Joseph Epstein sees himself through four eyes.Jun 30, 2014, Vol. 19, No. 40 • By JOSEPH EPSTEIN
Of late, the last four years or so, I rarely go out for long without being praised. I am praised not for my writing, my perspicacity, my elegant bearing, my youthful good looks, my extreme modesty, but for my eyeglasses. “Nice glasses,” strangers say to me. “Like your glasses,” they say. “Love those glasses,” is a refrain I hear at least once a week. “Where did you get those glasses?” people wearing glasses of their own often ask me. “Thank you for your kind words about these glasses,” I have taken to answering. “They are my best feature.”
Jun 23, 2014, Vol. 19, No. 39 • By THE SCRAPBOOK
Our friend and contributor Joseph Epstein once called himself a “serious dilettante,” which he defined as “someone who feels he needs to know nearly everything, but not all that much of any one thing in particular and certainly nothing in the kind of depth that will weigh him down.”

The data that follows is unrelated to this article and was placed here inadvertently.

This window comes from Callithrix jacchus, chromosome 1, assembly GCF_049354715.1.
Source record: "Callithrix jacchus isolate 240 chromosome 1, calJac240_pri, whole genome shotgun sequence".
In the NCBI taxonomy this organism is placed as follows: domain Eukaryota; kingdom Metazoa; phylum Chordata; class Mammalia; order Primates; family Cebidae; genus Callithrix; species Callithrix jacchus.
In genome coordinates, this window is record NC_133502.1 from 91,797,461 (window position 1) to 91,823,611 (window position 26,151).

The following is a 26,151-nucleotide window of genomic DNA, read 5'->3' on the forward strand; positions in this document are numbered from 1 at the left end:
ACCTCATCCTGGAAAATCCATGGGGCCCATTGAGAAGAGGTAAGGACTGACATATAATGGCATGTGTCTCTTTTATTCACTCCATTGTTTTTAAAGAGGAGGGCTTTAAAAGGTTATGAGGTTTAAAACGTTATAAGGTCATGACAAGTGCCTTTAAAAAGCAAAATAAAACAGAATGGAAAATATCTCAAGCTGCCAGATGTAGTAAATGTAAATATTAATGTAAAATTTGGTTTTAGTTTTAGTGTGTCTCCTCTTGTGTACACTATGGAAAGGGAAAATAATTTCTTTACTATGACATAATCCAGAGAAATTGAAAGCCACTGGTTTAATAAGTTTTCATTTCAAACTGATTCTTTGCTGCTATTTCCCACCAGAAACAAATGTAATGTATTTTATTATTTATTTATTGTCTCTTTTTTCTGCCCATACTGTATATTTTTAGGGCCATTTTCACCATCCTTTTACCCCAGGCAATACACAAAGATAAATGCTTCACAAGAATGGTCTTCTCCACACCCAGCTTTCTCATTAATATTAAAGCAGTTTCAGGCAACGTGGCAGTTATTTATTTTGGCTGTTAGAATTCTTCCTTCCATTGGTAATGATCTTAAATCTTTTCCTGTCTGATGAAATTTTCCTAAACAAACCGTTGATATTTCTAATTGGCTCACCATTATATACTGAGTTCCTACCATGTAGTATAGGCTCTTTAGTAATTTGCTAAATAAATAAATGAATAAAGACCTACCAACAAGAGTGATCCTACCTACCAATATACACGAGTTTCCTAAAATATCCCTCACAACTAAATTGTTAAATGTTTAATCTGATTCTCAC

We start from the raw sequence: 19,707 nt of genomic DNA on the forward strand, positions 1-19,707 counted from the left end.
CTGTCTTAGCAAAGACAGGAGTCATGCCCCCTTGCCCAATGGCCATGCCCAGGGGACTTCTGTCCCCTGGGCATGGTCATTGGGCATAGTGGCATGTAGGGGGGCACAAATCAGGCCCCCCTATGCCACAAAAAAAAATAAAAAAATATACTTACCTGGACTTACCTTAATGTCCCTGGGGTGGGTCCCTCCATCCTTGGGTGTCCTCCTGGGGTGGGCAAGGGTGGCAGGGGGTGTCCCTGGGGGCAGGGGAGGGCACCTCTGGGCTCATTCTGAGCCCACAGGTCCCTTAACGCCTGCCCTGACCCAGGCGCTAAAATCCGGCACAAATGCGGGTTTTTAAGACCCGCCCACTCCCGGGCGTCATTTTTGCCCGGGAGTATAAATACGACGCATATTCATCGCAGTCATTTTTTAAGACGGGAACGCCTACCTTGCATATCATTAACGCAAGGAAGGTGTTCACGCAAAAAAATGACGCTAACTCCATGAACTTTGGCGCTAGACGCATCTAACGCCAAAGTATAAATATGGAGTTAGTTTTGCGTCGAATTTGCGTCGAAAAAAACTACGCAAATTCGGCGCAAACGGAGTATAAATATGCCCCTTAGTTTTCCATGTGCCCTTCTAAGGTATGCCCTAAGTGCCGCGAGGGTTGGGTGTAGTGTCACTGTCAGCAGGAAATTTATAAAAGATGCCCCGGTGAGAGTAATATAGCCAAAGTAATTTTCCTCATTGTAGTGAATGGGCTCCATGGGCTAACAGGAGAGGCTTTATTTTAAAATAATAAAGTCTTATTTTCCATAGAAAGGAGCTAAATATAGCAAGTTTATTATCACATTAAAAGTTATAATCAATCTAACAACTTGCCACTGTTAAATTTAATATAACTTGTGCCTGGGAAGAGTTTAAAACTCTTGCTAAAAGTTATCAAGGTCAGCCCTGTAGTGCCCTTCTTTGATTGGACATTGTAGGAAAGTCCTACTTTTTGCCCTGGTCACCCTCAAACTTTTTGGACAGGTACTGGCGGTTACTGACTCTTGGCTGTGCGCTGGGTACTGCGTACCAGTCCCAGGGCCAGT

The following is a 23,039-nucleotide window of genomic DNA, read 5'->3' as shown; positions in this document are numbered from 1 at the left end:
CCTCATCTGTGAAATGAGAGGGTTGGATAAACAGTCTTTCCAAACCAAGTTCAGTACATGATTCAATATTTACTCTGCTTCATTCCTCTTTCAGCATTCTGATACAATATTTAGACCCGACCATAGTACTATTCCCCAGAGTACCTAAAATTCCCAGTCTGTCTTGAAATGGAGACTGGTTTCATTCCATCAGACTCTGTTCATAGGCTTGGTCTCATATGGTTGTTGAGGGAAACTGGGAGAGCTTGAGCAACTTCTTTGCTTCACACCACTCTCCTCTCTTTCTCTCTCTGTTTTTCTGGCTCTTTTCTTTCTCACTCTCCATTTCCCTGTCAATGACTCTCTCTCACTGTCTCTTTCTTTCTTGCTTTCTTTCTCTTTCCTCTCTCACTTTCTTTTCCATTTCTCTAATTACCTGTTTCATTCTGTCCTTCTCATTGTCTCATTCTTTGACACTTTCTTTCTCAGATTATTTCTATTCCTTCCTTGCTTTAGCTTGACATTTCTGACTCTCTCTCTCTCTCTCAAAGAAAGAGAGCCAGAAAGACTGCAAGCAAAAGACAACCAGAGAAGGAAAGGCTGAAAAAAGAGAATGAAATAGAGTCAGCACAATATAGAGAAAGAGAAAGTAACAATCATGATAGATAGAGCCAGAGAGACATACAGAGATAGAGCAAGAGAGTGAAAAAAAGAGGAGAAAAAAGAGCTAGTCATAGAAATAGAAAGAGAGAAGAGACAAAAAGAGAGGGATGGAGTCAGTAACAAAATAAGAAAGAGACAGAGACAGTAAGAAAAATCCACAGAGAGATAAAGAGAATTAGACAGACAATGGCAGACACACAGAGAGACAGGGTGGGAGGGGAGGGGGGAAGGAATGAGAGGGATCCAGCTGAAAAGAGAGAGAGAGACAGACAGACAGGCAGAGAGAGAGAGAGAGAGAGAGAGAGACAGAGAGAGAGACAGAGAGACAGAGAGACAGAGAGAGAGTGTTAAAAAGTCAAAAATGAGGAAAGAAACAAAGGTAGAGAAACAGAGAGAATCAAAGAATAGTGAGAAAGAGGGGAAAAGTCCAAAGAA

Erich Auerbach and the understanding of literature. Jun 16, 2014, Vol. 19, No. 38 • By JOSEPH EPSTEIN
T.S. Eliot thought that the first requisite for being a literary critic is to be very intelligent. The second, I should say, is to have a well-stocked mind, which means having knowledge of literatures and literary traditions other than that into which one was born; possessing several languages; and acquiring a more than nodding acquaintance with history, philosophy, and theology—to be, in brief, learned. To be both highly intelligent and learned is not all that common. Eliot claimed for himself—and this by implication, for he was a modest man—only the former.
From ‘student-athletes’ to ‘worker-athletes’?Apr 28, 2014, Vol. 19, No. 31 • By JOSEPH EPSTEIN
The great American fraud that dare not speak its name, though anyone who owns a television set is aware of it, is college athletics. Amateur though they are supposed to be, the only thing truly amateur about them is that they do not pay the (supposed) students who play them, at least not directly.